In statistics and econometrics we usually solve this “confounder” problem by “controlling for” C, i. e. by holding C fixed. This means that we actually look at different “populations” – those in which C occurs in every case, and those in which C doesn’t occur at all. This means that knowing the value of A does not influence the probability of C [P(C|A) = P(C)]. So if there then still exist a correlation between A and B in either of these populations, there has to be some other cause operating. But if all other possible causes have been “controlled for” too, and there is still a correlation between A and B, we may safely conclude that A is a cause of B, since by “controlling for” all other possible causes, the correlation between the putative cause A and all the other possible causes (D, E,. F …) is broken. Read more…
from Maria Alejandra Madi and the WEA Pedagogy Blog
The target of economics education is the comprehension of the reality in its economic dimensions, that is to say, the understanding of the practices and ideas that support the evolution of the reproduction of material life. However, following John Kenneth Galbraith, we can say that economics is overwhelmed by an “uncorrected obsolescence”. Consequently, each generation faces many new economic and social challenges. As Alfred Marshall wrote in the preface to his Principles of Economics, “economic conditions are constantly changing and each generation looks at its own problems in its own way”.
Indeed, the current political, economic and social features of globalization configures a rupture in relation to the Bretton Woods institutions. The contemporary institutional set up is the result of deep transformations that characterized the outcomes of the crisis of the accumulation pattern in the 1970s and 1980s. The financialization of the global economy produced great transformations in the growth dynamics since the decisions related to investment, production and employment are increasingly subordinated to the short-term financial commitments of big corporations. Besides, further deep structural changes have involved increasing capital mobility and the growing importance of institutional investors as managers of “financial savings”. Read more…
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Issue no. 71 , 28 May 2015
Download the whole issue here
Two proposals for creating a parallel currency in Greece
A program proposal for creating a complementary currency in Greece
Trond Andresen and Robert W. Parenteau download pdf
Updated proposal for a complementary currency for Greece
Alan Harvey download pdf
China’s communist-capitalist ecological apocalypse
Richard Smith download pdf
Trends in US income inequality
Pavlina R. Tcherneva download pdf
The market economy: Theory, ideology and reality
C. T. Kurien download pdf
Explaining money creation by commercial banks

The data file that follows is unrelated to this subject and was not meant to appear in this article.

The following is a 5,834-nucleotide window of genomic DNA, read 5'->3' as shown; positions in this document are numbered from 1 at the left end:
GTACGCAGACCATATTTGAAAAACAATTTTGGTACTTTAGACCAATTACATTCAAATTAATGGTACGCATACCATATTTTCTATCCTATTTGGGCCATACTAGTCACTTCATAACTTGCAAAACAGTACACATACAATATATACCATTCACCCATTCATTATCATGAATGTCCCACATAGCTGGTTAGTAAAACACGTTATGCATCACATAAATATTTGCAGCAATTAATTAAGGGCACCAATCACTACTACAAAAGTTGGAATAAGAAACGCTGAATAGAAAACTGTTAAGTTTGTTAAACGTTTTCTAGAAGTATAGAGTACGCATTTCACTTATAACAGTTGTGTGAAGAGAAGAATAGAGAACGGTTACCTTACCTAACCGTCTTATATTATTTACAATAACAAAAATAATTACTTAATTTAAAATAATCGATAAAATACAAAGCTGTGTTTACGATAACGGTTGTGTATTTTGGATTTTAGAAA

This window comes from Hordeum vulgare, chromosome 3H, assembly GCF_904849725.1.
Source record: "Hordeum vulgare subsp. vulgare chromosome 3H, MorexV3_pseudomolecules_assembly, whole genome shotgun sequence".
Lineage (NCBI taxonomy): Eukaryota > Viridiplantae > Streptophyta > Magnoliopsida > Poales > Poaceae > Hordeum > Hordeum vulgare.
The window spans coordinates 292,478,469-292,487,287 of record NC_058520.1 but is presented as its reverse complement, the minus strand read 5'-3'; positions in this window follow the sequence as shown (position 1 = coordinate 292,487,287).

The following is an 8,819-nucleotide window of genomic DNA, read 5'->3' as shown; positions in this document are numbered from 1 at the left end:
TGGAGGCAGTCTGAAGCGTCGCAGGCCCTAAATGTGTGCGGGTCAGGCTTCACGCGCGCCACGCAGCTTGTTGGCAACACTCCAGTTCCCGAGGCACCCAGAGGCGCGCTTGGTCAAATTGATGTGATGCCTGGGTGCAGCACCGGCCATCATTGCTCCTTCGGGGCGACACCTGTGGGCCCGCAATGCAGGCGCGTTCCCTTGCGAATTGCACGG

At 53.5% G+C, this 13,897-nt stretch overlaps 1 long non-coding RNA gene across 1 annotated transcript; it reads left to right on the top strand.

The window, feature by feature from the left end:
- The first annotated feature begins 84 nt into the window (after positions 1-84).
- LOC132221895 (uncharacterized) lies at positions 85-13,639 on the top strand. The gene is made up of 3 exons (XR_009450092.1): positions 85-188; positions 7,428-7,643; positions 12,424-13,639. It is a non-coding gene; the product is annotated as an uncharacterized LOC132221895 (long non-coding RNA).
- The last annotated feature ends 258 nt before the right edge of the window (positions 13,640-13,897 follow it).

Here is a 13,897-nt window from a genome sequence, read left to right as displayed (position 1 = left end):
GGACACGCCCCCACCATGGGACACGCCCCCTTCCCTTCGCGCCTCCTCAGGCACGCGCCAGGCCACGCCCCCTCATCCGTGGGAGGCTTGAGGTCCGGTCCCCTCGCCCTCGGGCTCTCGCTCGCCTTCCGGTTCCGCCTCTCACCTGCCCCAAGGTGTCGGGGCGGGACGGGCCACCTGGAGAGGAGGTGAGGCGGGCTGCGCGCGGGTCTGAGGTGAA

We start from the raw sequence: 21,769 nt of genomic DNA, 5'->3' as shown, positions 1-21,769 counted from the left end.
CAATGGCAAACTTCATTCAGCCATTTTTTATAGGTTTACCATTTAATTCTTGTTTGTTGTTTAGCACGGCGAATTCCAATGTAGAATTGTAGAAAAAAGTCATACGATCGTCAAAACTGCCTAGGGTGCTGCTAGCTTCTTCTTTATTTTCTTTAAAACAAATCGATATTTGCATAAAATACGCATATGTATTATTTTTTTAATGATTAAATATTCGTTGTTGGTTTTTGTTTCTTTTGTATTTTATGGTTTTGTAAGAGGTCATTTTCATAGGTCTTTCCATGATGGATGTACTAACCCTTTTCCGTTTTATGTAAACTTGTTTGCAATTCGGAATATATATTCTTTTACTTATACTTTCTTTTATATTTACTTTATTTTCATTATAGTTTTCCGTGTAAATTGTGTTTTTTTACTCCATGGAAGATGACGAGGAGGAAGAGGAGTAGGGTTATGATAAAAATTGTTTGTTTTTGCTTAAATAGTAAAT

Ib Ravn download pdf
Realist Econometrics? – Nell and Errouaki’s, Rational Econometric Man
Jamie Morgan download pdf
Who does the state work for? – Geopolitics and global finance
Tijo Salverda download pdf
from Lars Syll
How was it possible, it has to be asked, for the basic Keynesian insights and analyses to be so badly lost in the making of European economic policies that imposed austerity? Some of the dominant figures in the financial world have had a long-standing scepticism of the economic relations on which Keynes focused which is being emended only now, with reality checks being made in observations of the penalty of the neglect of Keynesian relations …
from Asad Zaman (and the WEA Pedagogy Bog)
A long time ago, Ibn-e-Khaldoon noted the tendency of conquered nations to unthinkingly imitate the conquerors in all dimensions of life. After achieving freedom from colonization, the former colonies have tended to imitate or retain the colonial institutions, without reflecting on whether or not these institutions are suitable for them. In his classic, “Small is Beautiful,” Schumacher showed that appropriate technology for developing countries was often small and low-tech production techniques which empowered the people. Imitating the highly capital intensive and large scale industries of labor short capitalist countries is like trying to run before learning to walk. Today, large dams are being built all over the world at enormous financial and environmental costs, while smaller scale agile energy producing technologies which deliver quick results cheaply are being ignored. Similarly, we have retained colonial institutions which were designed to be top-down, hierarchical, and non-democratic; people being heavily taxed and exploited cannot be allowed to have a vote in the matter. Transiting to democratic institutions requires many reforms. For instance, the “police force” which maintains order by force, needs to be re-conceptualized as the police service, responsible for the security and protection of citizens. Read more…
from Lars Syll
When applying deductivist thinking to economics, neoclassical economists usually set up “as if” models based on a set of tight axiomatic assumptions from which consistent and precise inferences are made. The beauty of this procedure is of course that if the axiomatic premises are true, the conclusions necessarily follow. The snag is that if the models are to be relevant, we also have to argue that their precision and rigour still holds when they are applied to real-world situations. They often don’t. When addressing real economies, the idealizations necessary for the deductivist machinery to work — as e. g. IS-LM and DSGE models — simply don’t hold.
If the real world is fuzzy, vague and indeterminate, then why should our models build upon a desire to describe it as precise and predictable? The logic of idealization is a marvellous tool in mathematics and axiomatic-deductivist systems, but a poor guide for action in real-world systems, in which concepts and entities are without clear boundaries and continually interact and overlap. Read more…